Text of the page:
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Name

Dana Stirling

Title ︎︎︎ Why am I Sad?
This in progress body of work is a self-reflection of who I am as a person and my connection to photography.

Growing up back in a small town in Israel, I spent most of my time inside my room. I felt alone both outside those walls and inside of them. I was always alone even when I was around others. My house never really felt like a home, and my room was not an escape it was just all I had. Family was not a comfort; it was a cause for much of the stress, anxiety and mainly the sadness I felt. My mother, even though we didn’t speak about it often, suffers from clinical depression. I saw her lose more and more of herself, becoming less and less a person I understood. When you are young you just think of it as if your mom is just a little sad, so it makes sense that you also are – a little sad sometimes. It took me years to understand how it really affected me and my own struggles with depression.

As I grew older, and my frustration of the situation grew, I found myself hiding in my room for days, hours and years, buried with my head down in this sand prison. I just felt sad all the time. I felt like there was no escape. Ever. In this loneliness, I found comfort in photography. With my camera it would be just me in my room and a random object like an eggshell, a figurine, a mirror etc. and I could have it tell my story for me. Photography allowed me to take my inner dialogue and bring it out by using still life as my personal coded language. I was able to communicate with these objects better than people. They told the story I was not able to.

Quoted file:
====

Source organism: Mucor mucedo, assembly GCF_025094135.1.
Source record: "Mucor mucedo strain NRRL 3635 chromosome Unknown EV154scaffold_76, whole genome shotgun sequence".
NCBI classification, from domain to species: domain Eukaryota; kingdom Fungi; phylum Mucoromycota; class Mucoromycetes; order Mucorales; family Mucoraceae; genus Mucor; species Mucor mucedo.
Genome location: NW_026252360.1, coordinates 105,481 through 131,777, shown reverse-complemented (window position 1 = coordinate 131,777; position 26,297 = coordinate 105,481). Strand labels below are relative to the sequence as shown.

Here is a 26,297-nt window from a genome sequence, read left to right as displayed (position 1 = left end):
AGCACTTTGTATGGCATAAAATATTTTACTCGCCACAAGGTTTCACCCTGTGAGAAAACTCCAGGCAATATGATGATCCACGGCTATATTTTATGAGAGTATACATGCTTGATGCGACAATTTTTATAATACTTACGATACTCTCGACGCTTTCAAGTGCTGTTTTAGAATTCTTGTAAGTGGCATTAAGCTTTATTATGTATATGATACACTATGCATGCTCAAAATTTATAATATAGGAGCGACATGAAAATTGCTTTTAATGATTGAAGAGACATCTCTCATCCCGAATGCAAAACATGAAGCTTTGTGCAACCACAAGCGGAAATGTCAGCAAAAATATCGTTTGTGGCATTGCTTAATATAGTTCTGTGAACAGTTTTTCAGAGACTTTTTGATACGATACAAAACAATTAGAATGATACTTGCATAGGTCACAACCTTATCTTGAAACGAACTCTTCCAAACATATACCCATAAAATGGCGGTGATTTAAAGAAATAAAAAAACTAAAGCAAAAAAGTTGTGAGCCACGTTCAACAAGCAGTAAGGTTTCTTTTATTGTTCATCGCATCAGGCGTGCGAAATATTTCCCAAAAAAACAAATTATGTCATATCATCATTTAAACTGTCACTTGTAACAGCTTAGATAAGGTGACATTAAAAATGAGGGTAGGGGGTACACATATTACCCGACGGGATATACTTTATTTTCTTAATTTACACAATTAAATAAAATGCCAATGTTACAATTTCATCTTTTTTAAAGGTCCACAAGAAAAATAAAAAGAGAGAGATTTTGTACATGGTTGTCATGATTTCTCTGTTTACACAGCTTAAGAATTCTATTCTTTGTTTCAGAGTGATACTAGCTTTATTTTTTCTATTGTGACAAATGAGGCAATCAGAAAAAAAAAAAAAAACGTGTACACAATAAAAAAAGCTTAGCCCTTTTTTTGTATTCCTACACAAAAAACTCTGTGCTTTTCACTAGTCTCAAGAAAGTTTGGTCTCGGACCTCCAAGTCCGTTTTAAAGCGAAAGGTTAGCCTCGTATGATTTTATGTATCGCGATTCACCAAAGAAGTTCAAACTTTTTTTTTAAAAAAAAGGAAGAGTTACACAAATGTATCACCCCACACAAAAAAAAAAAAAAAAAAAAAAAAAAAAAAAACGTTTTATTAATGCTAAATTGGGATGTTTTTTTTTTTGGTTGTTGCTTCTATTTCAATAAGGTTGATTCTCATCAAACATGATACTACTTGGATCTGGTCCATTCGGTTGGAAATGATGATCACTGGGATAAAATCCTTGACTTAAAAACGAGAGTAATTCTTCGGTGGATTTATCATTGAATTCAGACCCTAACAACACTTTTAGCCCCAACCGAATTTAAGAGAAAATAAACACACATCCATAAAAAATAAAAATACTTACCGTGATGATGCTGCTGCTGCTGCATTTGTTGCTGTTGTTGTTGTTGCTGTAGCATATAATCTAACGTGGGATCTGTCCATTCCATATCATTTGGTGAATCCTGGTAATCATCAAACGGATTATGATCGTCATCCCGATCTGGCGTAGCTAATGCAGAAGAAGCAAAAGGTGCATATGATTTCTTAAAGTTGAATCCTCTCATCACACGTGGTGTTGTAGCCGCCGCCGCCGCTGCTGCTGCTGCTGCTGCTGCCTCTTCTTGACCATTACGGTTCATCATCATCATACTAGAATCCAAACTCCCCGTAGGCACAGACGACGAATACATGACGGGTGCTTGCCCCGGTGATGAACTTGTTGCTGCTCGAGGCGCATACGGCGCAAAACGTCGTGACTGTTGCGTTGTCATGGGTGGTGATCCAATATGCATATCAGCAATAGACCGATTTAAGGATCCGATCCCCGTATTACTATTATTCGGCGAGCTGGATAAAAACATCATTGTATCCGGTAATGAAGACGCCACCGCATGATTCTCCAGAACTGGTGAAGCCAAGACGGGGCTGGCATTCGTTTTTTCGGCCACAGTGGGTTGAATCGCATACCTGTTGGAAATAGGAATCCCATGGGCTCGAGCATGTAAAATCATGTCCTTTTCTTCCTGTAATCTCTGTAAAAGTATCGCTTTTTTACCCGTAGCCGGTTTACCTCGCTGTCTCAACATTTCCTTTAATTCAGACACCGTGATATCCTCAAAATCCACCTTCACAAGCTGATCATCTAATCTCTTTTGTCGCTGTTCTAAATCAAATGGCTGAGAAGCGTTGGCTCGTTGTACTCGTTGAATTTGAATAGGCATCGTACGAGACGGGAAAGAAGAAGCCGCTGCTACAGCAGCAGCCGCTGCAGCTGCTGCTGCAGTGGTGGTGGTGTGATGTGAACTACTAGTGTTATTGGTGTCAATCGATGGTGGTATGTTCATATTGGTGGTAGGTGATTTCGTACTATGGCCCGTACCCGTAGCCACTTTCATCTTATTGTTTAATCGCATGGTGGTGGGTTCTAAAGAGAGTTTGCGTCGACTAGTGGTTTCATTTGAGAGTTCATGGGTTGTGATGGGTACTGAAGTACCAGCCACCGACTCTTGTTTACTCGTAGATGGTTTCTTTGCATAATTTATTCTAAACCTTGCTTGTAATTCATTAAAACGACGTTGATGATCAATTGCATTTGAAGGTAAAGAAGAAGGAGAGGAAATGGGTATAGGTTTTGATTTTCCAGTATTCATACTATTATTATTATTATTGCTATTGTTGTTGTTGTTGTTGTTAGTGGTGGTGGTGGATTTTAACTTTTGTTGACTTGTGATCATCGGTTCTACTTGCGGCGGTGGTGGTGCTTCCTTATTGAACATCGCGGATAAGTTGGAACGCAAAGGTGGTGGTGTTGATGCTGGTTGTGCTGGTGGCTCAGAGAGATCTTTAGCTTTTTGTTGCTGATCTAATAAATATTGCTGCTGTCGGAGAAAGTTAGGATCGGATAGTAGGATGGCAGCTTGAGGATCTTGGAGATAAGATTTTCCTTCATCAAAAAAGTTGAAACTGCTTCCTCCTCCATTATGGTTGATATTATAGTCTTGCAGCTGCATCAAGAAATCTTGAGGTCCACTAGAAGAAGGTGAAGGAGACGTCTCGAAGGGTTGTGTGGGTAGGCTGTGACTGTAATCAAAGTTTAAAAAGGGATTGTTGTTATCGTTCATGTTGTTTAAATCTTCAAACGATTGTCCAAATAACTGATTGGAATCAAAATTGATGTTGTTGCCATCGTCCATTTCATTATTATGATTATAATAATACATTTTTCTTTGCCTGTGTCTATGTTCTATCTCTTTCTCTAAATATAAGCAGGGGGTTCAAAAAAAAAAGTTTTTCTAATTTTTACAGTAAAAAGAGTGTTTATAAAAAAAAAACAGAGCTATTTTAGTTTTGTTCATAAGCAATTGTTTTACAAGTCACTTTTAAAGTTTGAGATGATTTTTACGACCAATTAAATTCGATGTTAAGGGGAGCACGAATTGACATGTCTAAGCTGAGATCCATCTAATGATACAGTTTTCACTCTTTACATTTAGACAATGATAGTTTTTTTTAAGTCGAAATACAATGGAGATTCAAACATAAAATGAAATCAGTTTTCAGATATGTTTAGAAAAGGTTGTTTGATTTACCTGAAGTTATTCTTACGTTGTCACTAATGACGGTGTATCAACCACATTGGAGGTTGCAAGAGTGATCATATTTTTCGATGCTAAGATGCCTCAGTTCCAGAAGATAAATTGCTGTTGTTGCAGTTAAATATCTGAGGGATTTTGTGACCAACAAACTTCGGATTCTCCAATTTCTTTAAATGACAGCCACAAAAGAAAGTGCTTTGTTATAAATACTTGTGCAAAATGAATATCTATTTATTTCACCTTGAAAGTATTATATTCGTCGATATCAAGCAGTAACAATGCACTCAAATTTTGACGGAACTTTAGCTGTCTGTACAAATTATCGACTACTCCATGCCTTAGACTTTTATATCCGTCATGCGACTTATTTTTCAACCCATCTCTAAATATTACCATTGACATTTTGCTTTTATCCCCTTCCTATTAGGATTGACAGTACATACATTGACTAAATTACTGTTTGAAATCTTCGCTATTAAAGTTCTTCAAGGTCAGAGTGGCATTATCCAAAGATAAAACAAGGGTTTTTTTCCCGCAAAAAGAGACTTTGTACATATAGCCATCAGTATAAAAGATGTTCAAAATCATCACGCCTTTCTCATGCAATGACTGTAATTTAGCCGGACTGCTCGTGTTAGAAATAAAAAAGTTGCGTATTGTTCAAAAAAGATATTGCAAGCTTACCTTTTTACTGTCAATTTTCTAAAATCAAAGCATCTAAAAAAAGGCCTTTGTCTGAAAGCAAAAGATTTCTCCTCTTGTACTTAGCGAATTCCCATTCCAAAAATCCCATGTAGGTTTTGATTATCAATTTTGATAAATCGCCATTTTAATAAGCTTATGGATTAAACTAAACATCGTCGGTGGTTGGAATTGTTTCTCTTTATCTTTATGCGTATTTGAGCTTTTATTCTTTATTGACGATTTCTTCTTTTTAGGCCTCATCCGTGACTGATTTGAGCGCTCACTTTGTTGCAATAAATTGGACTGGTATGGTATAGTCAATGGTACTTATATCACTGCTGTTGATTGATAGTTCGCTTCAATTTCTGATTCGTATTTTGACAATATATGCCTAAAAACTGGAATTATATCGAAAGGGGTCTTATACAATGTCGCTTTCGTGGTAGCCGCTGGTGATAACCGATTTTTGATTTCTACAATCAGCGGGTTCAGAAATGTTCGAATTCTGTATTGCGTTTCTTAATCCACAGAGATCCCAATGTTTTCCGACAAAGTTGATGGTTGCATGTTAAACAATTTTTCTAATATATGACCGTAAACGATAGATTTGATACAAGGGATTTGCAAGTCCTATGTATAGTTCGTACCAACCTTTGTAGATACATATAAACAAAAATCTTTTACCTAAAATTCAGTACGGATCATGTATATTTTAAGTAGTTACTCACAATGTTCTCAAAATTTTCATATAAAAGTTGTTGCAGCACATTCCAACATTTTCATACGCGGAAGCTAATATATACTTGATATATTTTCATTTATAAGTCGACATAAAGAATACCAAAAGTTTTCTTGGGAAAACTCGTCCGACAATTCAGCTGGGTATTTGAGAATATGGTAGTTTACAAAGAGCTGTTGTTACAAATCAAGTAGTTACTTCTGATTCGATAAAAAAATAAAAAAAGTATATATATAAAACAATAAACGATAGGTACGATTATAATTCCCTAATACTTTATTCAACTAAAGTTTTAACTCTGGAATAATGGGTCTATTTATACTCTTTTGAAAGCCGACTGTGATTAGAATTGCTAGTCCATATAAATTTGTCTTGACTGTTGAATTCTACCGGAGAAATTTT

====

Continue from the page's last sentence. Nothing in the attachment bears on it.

Now, years after moving as far as I could from that room, I find myself still being sad. Photography has become not just an escape but now also my burden. When I don’t photograph, I am sad, and when I do photograph my images are sad as well as if I am no longer able to escape the cloud of sad that is above me.

"Why am I Sad?” is my exploration of my personal relationship to photography and the world that I see through my camera’s lens. It is an open question that I don’t intend to answer but I hope that I can find comfort in it once more.

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